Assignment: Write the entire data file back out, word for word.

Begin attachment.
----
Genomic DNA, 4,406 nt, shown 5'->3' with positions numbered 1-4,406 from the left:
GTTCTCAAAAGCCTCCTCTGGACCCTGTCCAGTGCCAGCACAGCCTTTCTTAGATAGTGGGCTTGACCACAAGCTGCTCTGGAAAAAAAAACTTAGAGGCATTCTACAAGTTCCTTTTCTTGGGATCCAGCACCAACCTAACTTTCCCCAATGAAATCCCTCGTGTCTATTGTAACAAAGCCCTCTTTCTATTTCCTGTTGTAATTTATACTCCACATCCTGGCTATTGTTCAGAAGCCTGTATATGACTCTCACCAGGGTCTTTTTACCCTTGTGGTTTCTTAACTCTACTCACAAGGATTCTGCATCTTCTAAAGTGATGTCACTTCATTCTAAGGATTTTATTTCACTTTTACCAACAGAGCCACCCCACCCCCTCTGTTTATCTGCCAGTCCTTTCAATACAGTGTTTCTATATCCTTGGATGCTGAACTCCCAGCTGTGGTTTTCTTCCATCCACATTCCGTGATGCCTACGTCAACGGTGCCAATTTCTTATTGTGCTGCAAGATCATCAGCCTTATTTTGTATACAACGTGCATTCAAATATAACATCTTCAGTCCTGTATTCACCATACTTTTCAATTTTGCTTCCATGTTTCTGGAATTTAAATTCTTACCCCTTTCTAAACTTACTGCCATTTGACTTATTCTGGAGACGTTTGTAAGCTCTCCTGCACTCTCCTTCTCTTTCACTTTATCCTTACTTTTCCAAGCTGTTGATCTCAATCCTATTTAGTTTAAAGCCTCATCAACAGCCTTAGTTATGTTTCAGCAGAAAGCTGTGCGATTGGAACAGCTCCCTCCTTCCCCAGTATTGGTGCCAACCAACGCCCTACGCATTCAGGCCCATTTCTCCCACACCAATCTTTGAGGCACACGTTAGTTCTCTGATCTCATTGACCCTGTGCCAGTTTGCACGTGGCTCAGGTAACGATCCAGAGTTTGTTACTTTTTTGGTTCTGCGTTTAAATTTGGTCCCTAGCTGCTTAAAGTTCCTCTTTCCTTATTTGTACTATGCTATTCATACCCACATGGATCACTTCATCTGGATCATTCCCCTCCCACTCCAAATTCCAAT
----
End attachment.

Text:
Genomic DNA, 4,406 nt, shown 5'->3' with positions numbered 1-4,406 from the left:
GTTCTCAAAAGCCTCCTCTGGACCCTGTCCAGTGCCAGCACAGCCTTTCTTAGATAGTGGGCTTGACCACAAGCTGCTCTGGAAAAAAAAACTTAGAGGCATTCTACAAGTTCCTTTTCTTGGGATCCAGCACCAACCTAACTTTCCCCAATGAAATCCCTCGTGTCTATTGTAACAAAGCCCTCTTTCTATTTCCTGTTGTAATTTATACTCCACATCCTGGCTATTGTTCAGAAGCCTGTATATGACTCTCACCAGGGTCTTTTTACCCTTGTGGTTTCTTAACTCTACTCACAAGGATTCTGCATCTTCTAAAGTGATGTCACTTCATTCTAAGGATTTTATTTCACTTTTACCAACAGAGCCACCCCACCCCCTCTGTTTATCTGCCAGTCCTTTCAATACAGTGTTTCTATATCCTTGGATGCTGAACTCCCAGCTGTGGTTTTCTTCCATCCACATTCCGTGATGCCTACGTCAACGGTGCCAATTTCTTATTGTGCTGCAAGATCATCAGCCTTATTTTGTATACAACGTGCATTCAAATATAACATCTTCAGTCCTGTATTCACCATACTTTTCAATTTTGCTTCCATGTTTCTGGAATTTAAATTCTTACCCCTTTCTAAACTTACTGCCATTTGACTTATTCTGGAGACGTTTGTAAGCTCTCCTGCACTCTCCTTCTCTTTCACTTTATCCTTACTTTTCCAAGCTGTTGATCTCAATCCTATTTAGTTTAAAGCCTCATCAACAGCCTTAGTTATGTTTCAGCAGAAAGCTGTGCGATTGGAACAGCTCCCTCCTTCCCCAGTATTGGTGCCAACCAACGCCCTACGCATTCAGGCCCATTTCTCCCACACCAATCTTTGAGGCACACGTTAGTTCTCTGATCTCATTGACCCTGTGCCAGTTTGCACGTGGCTCAGGTAACGATCCAGAGTTTGTTACTTTTTTGGTTCTGCGTTTAAATTTGGTCCCTAGCTGCTTAAAGTTCCTCTTTCCTTATTTGTACTATGCTATTCATACCCACATGGATCACTTCATCTGGATCATTCCCCTCCCACTCCAAATTCCAAT